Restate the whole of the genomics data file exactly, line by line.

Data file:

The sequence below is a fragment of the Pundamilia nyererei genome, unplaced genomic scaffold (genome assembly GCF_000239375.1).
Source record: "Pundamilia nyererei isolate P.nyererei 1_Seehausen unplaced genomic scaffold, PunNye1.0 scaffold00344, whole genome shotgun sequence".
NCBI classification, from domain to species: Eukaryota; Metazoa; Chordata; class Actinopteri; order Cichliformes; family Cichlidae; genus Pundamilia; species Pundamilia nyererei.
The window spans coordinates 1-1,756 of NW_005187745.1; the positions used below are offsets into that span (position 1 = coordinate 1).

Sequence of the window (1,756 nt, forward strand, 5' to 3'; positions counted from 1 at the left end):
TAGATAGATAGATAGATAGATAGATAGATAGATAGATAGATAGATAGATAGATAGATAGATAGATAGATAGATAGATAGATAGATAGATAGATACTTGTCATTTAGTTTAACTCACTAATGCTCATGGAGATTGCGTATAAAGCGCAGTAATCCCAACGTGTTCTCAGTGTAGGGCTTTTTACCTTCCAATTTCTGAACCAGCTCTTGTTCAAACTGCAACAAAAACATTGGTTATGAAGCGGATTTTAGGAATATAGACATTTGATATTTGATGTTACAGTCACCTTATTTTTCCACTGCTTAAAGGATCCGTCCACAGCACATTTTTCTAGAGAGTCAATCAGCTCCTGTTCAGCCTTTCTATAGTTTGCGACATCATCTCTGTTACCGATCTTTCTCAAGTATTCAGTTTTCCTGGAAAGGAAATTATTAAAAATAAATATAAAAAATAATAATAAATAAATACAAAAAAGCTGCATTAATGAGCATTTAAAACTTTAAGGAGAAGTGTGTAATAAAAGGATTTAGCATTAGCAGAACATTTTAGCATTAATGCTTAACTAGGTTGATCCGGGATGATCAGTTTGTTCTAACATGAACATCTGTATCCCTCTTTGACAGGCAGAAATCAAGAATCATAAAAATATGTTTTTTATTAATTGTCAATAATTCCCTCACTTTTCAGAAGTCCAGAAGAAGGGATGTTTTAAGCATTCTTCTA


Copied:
The sequence below is a fragment of the Pundamilia nyererei genome, unplaced genomic scaffold (genome assembly GCF_000239375.1).
Source record: "Pundamilia nyererei isolate P.nyererei 1_Seehausen unplaced genomic scaffold, PunNye1.0 scaffold00344, whole genome shotgun sequence".
NCBI classification, from domain to species: Eukaryota; Metazoa; Chordata; class Actinopteri; order Cichliformes; family Cichlidae; genus Pundamilia; species Pundamilia nyererei.
The window spans coordinates 1-1,756 of NW_005187745.1; the positions used below are offsets into that span (position 1 = coordinate 1).

Sequence of the window (1,756 nt, forward strand, 5' to 3'; positions counted from 1 at the left end):
TAGATAGATAGATAGATAGATAGATAGATAGATAGATAGATAGATAGATAGATAGATAGATAGATAGATAGATAGATAGATAGATAGATAGATACTTGTCATTTAGTTTAACTCACTAATGCTCATGGAGATTGCGTATAAAGCGCAGTAATCCCAACGTGTTCTCAGTGTAGGGCTTTTTACCTTCCAATTTCTGAACCAGCTCTTGTTCAAACTGCAACAAAAACATTGGTTATGAAGCGGATTTTAGGAATATAGACATTTGATATTTGATGTTACAGTCACCTTATTTTTCCACTGCTTAAAGGATCCGTCCACAGCACATTTTTCTAGAGAGTCAATCAGCTCCTGTTCAGCCTTTCTATAGTTTGCGACATCATCTCTGTTACCGATCTTTCTCAAGTATTCAGTTTTCCTGGAAAGGAAATTATTAAAAATAAATATAAAAAATAATAATAAATAAATACAAAAAAGCTGCATTAATGAGCATTTAAAACTTTAAGGAGAAGTGTGTAATAAAAGGATTTAGCATTAGCAGAACATTTTAGCATTAATGCTTAACTAGGTTGATCCGGGATGATCAGTTTGTTCTAACATGAACATCTGTATCCCTCTTTGACAGGCAGAAATCAAGAATCATAAAAATATGTTTTTTATTAATTGTCAATAATTCCCTCACTTTTCAGAAGTCCAGAAGAAGGGATGTTTTAAGCATTCTTCTA